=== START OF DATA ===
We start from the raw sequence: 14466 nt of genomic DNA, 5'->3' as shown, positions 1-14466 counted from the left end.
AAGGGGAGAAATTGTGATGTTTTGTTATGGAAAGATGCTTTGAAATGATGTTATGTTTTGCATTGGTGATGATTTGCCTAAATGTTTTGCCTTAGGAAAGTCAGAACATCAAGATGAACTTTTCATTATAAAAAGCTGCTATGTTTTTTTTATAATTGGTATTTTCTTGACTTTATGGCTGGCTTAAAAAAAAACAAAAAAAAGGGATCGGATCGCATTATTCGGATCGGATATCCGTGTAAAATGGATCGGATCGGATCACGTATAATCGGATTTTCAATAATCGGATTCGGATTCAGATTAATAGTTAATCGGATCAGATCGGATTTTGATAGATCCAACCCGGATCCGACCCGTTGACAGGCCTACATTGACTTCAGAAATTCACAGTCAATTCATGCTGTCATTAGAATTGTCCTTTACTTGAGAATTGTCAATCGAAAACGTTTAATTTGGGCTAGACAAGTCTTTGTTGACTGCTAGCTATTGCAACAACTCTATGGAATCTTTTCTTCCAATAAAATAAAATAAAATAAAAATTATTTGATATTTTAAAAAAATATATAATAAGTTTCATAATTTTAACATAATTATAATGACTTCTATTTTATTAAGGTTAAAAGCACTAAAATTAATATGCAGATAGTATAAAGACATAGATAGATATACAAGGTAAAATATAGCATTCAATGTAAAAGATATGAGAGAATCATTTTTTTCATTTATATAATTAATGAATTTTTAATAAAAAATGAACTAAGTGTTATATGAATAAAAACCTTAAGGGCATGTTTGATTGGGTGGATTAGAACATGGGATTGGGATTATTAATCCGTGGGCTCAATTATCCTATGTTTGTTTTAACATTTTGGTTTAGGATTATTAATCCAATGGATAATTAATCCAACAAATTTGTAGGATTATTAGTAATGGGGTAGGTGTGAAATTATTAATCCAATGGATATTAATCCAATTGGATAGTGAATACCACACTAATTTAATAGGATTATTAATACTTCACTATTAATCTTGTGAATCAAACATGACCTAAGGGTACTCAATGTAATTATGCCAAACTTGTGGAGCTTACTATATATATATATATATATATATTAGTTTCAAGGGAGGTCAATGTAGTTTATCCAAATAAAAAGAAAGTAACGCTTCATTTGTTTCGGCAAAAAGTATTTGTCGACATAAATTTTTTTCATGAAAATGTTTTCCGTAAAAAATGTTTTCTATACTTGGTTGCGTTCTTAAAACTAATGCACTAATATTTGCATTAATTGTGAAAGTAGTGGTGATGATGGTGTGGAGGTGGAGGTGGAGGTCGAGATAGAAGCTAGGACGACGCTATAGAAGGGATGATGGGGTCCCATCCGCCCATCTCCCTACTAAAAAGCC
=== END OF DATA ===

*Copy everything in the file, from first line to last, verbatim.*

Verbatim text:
We start from the raw sequence: 14466 nt of genomic DNA, 5'->3' as shown, positions 1-14466 counted from the left end.
AAGGGGAGAAATTGTGATGTTTTGTTATGGAAAGATGCTTTGAAATGATGTTATGTTTTGCATTGGTGATGATTTGCCTAAATGTTTTGCCTTAGGAAAGTCAGAACATCAAGATGAACTTTTCATTATAAAAAGCTGCTATGTTTTTTTTATAATTGGTATTTTCTTGACTTTATGGCTGGCTTAAAAAAAAACAAAAAAAAGGGATCGGATCGCATTATTCGGATCGGATATCCGTGTAAAATGGATCGGATCGGATCACGTATAATCGGATTTTCAATAATCGGATTCGGATTCAGATTAATAGTTAATCGGATCAGATCGGATTTTGATAGATCCAACCCGGATCCGACCCGTTGACAGGCCTACATTGACTTCAGAAATTCACAGTCAATTCATGCTGTCATTAGAATTGTCCTTTACTTGAGAATTGTCAATCGAAAACGTTTAATTTGGGCTAGACAAGTCTTTGTTGACTGCTAGCTATTGCAACAACTCTATGGAATCTTTTCTTCCAATAAAATAAAATAAAATAAAAATTATTTGATATTTTAAAAAAATATATAATAAGTTTCATAATTTTAACATAATTATAATGACTTCTATTTTATTAAGGTTAAAAGCACTAAAATTAATATGCAGATAGTATAAAGACATAGATAGATATACAAGGTAAAATATAGCATTCAATGTAAAAGATATGAGAGAATCATTTTTTTCATTTATATAATTAATGAATTTTTAATAAAAAATGAACTAAGTGTTATATGAATAAAAACCTTAAGGGCATGTTTGATTGGGTGGATTAGAACATGGGATTGGGATTATTAATCCGTGGGCTCAATTATCCTATGTTTGTTTTAACATTTTGGTTTAGGATTATTAATCCAATGGATAATTAATCCAACAAATTTGTAGGATTATTAGTAATGGGGTAGGTGTGAAATTATTAATCCAATGGATATTAATCCAATTGGATAGTGAATACCACACTAATTTAATAGGATTATTAATACTTCACTATTAATCTTGTGAATCAAACATGACCTAAGGGTACTCAATGTAATTATGCCAAACTTGTGGAGCTTACTATATATATATATATATATATATTAGTTTCAAGGGAGGTCAATGTAGTTTATCCAAATAAAAAGAAAGTAACGCTTCATTTGTTTCGGCAAAAAGTATTTGTCGACATAAATTTTTTTCATGAAAATGTTTTCCGTAAAAAATGTTTTCTATACTTGGTTGCGTTCTTAAAACTAATGCACTAATATTTGCATTAATTGTGAAAGTAGTGGTGATGATGGTGTGGAGGTGGAGGTGGAGGTCGAGATAGAAGCTAGGACGACGCTATAGAAGGGATGATGGGGTCCCATCCGCCCATCTCCCTACTAAAAAGCC